Haven Humane Society's Captain Lee Ann Smith
By Brandi Barnett
Captain PawsomeDecember 2015
By Laura Christman
Photos: Erin Claassen
It's 6:30 AM and Capt. Lee Anne Smith is about to begin her day with a 65-dog meet-and-greet. She enters Haven Humane Society’s Morgan Adoption Center in Redding to a chaotic chorus of barking, and then walks along the kennels, acknowledging each dog and offering a biscuit.
“You’re a new dog.”
Some body-slam the kennel gate or bark frantically. One hangs back fearfully. But most know the routine: The treat is gained when all four paws are on the ground.
Smith, chief of operations at Haven and captain of animal regulations for the city of Redding, starts every work day that way so shelter dogs learn good things happen when they are calm. The morning ritual also lets her see how they are doing.
After the canine hello, Smith heads over to Haven’s older building – the first stop for lost, dropped-off and stray animals. She counts 18 dogs in the queue for temperament testing, a tool to help match a dog with the right home. She’s the tester.
First up is an 8-year-old Australian shepherd cross fixated on leaving
the room. The Aussie shrugs off a battery-powered blue octopus skittering across the floor, ignores a tossed tennis ball and doesn’t want her teeth checked, but likes being petted.
Next is a 6-month-old squirmy Lab-mix puppy. He chases the tennis ball, isn’t bothered by an umbrella that pops open and tolerates Grabby Baby, a life-size doll Smith walks across the room to pester the pup. The puppy stiffens and gives a cold stare to the fake baby. His body language says: “Back off!” But Smith’s improvised baby doesn’t get it and continues to grab for the chewie treat. The pup relinquishes it.
“Why are you in here, dude?” Smith asks the easy-going dog.
Smith’s job is not all puppy play, of course. A California humane officer, she oversees four animal regulation officers and goes on some calls. The work includes vicious dogs, strays, animals in traffic and cases of neglect or cruelty. She also heads Haven’s adoption center and kennels, does educational outreach and administers Camp Love a Pet, where children socialize shelter dogs.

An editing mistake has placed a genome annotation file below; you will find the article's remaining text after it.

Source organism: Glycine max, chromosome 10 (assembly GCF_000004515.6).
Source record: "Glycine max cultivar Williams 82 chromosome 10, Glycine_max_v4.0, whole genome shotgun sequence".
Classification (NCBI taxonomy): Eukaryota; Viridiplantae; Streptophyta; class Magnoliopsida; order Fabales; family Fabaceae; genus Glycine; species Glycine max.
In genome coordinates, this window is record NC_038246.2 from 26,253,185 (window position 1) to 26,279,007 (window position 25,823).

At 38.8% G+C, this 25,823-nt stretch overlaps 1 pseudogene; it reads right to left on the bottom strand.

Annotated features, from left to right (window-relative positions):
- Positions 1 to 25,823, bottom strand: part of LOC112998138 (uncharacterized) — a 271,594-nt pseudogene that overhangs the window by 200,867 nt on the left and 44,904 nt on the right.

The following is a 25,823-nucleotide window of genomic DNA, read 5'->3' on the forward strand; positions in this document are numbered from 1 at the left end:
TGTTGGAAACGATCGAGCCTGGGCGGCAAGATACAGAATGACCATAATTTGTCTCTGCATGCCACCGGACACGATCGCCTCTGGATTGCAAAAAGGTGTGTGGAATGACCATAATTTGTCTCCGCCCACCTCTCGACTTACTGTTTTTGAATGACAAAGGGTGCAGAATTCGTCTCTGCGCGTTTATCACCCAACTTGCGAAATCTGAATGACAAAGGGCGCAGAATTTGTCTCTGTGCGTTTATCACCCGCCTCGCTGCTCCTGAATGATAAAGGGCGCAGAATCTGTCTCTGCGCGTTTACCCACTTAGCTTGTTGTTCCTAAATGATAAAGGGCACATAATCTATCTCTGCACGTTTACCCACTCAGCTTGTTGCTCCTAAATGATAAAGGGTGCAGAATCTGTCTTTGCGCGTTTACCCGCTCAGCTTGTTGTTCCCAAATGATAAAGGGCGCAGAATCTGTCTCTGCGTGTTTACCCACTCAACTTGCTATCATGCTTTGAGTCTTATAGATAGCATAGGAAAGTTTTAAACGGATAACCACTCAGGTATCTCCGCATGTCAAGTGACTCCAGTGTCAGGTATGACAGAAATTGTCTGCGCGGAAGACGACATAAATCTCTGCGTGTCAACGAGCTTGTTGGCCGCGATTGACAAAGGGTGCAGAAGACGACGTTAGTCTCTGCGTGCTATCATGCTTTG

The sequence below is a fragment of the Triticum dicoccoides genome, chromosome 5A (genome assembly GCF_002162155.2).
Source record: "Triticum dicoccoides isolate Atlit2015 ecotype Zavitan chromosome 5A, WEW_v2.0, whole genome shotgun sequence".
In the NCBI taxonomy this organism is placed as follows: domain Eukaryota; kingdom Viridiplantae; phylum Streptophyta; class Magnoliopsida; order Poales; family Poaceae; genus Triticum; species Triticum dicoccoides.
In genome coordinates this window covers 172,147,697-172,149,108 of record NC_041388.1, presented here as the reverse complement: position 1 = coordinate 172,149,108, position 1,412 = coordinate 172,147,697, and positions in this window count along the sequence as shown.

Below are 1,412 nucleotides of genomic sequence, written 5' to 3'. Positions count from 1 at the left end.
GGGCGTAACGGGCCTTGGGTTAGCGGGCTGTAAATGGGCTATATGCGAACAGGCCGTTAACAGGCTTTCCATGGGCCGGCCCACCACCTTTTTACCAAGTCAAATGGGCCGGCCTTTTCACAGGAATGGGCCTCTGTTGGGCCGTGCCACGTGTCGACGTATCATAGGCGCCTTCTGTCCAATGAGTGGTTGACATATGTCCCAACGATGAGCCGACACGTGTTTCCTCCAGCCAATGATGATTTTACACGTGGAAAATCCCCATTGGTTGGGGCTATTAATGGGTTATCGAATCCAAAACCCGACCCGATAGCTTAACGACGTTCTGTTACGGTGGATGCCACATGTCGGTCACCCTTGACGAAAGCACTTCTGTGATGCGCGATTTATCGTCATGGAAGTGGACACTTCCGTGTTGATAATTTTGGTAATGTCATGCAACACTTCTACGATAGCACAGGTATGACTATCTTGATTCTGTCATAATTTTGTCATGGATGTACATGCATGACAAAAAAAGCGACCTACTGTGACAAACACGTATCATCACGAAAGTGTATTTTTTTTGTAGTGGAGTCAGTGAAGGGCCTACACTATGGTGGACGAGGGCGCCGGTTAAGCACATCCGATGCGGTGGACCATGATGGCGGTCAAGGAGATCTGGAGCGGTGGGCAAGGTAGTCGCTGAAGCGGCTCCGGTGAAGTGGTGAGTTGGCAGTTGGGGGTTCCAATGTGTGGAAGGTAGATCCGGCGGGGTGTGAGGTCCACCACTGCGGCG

“I love working with the animals. I love the joy they bring me,” Smith says.
Smith, who has two grown daughters, shares her Redding home with border collie Chase (a canine officer whose role is being a calming presence to other dogs), German shepherd Tess, terrier Viva, Australian shepherd Ché and Chihuahua Emmy. Baby raccoons, ducks or owls sometimes live there too. Smith is a state-licensed wildlife rehabilitator, and she coordinates a small group of volunteers who work under her license to help fawns, squirrels, opossums and other rescued creatures in the North State.
Smith has been with Haven 27 years, the longest of any employee.
“She’s seen everything – at least once,” Haven CEO Mark Storrey notes.
He praises her compassion, skill in reading animals and confident manner in interacting with them. “This is a very, very difficult career field to be in. It has a lot of ups and downs – high highs and low lows. It takes a very special person to do it any length of time. I respect that she continues to do as long as she has, and at such an amazing level.”
The unflappable Smith enjoys problem-solving. “Our job isn’t to say, ‘Your dog is barking. Shut it up.’ Our job is to say, ‘Your dog is barking. What’s going on? What can we do to fix it?’”
Smith grew up on Okinawa, Japan, where her father managed a U.S. Army store.
“We had an Akita cross named Chip. He was an incredible dog. I always felt safe with him,” she says.
Her first job was high-speed check sorter at a Federal Reserve bank in Texas. But she wanted a career with animals. She moved to Redding in 1981 and worked as a veterinary technician before switching to animal control.
She enjoys being at Haven with colleagues who share passion, compassion and respect for animals. The toughest part of the job is euthanizing an animal, Smith says. Increased collaboration with rescue groups is reducing euthanasia rates at Haven.
“Dog euthanasia is down more than half in the last three years,” Storrey says.
“We’re really making a difference, and I’m loving it,” Smith says.
But animals now stay longer – sometimes months – and it is especially difficult to euthanize an animal who has become well known to staff.
“That’s like tearing part of your heart out,” Smith says.
Overpopulation of dogs and cats is an overwhelming problem, she says. And the way to solve it, Smith stresses, is spaying and neutering pets.